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Women are not diagnosed or treated as aggressively as men. Even though more women die of heart disease each year compared to men, they receive only 33% of all angioplasties, stents and bypass surgeries; 28% of implantable defibrillators and 36% of open-heart surgeries, reported the National Coalition for Women with Heart Disease. Although the traditional risk factors for coronary artery disease, such as high cholesterol, high blood pressure and obesity, have a detrimental impact in men and women, certain factors may play a bigger role in the development of heart disease in women.
- Metabolic syndrome — a combination of increased blood pressure, high blood glucose and triglycerides — has a greater impact on women than men.
- Mental stress and depression affect women’s hearts more than they affect men’s.
- Smoking is much worse for women as compared to men.
- Low estrogen level before menopause is a significant risk factor for developing microvascular disease.
- Though women will often have some chest pain or discomfort, it may not be the most prominent symptom. Diffuse plaque formation and diseased smaller arteries are two reasons why symptoms can be different in women.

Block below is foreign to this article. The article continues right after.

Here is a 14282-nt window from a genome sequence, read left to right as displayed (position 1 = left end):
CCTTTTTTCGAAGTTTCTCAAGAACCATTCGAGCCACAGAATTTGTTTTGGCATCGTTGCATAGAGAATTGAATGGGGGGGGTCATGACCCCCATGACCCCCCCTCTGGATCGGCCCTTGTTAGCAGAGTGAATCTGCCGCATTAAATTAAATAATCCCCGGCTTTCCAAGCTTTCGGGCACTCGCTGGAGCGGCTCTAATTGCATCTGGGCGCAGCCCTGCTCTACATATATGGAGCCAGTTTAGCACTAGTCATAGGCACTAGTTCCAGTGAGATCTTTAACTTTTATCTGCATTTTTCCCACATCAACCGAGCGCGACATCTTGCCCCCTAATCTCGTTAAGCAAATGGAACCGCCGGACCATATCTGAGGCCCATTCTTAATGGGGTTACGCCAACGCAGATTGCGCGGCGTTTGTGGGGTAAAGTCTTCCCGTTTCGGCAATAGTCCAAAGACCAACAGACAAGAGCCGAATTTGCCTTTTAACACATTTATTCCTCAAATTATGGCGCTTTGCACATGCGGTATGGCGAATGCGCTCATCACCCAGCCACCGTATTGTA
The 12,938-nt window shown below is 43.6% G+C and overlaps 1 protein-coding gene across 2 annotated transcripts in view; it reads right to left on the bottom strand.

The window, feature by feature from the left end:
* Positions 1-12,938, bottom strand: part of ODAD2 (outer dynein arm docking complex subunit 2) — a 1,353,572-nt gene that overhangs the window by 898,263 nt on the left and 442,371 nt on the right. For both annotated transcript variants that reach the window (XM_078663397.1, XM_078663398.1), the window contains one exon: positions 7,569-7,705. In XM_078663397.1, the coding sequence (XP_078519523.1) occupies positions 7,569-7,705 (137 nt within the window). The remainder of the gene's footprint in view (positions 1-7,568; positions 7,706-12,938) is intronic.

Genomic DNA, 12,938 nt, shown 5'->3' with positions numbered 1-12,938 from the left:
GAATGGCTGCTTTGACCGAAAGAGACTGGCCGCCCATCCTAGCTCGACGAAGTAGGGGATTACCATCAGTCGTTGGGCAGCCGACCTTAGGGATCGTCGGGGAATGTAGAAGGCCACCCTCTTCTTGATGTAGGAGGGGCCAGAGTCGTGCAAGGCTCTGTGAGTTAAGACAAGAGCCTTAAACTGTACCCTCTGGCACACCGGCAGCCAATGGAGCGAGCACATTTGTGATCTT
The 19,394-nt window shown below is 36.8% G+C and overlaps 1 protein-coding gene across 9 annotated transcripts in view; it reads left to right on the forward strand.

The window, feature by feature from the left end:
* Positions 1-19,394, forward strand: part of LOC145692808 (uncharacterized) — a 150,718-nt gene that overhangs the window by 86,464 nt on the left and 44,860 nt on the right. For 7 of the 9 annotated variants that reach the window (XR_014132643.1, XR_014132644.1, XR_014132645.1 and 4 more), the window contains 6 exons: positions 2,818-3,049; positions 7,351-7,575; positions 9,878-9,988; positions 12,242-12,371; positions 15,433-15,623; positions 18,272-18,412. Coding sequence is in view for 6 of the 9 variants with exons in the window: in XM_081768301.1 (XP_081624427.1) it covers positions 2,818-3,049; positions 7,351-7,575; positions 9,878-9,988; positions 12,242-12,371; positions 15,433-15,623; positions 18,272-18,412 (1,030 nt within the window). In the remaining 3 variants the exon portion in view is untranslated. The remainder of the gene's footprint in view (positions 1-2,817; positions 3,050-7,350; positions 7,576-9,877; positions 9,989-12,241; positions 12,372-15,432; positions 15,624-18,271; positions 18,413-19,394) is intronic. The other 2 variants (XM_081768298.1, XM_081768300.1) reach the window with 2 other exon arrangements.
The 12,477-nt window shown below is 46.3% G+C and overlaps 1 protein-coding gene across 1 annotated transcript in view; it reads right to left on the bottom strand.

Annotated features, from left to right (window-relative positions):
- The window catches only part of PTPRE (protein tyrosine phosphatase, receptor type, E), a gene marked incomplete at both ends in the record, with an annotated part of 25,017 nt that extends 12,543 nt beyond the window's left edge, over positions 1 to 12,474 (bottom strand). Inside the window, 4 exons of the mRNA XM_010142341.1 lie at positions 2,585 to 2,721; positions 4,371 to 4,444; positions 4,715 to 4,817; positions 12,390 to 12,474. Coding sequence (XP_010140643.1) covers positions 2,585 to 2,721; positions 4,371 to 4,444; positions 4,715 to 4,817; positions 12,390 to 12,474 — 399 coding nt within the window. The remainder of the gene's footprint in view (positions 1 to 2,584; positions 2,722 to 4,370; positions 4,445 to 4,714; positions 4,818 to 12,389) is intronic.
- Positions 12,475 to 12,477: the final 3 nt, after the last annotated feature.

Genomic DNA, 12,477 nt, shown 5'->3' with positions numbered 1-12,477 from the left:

- In addition to chest pain, pressure or discomfort, signs and symptoms of heart attack in women include: Neck, shoulder, upper back or abdominal discomfort; shortness of breath; nausea or vomiting; sweating; light-headedness or dizziness and unusual fatigue.
- Endothelial dysfunction is more common in women. The lining of the artery does not expand (dilate) properly to boost blood flow during activity, thus increasing the risk of coronary artery spasm and sudden death.
- WISE study results suggest that the commonly used treatments for coronary artery disease — angioplasty and stenting — are not the best options for women with more diffuse plaques.
- Typical tests for coronary artery disease — angiogram, treadmill testing and others — are not reliable in women.
- The WISE study showed that in some women, plaques accumulate as an evenly spread layer along artery walls, which may not be identified using traditional testing methods.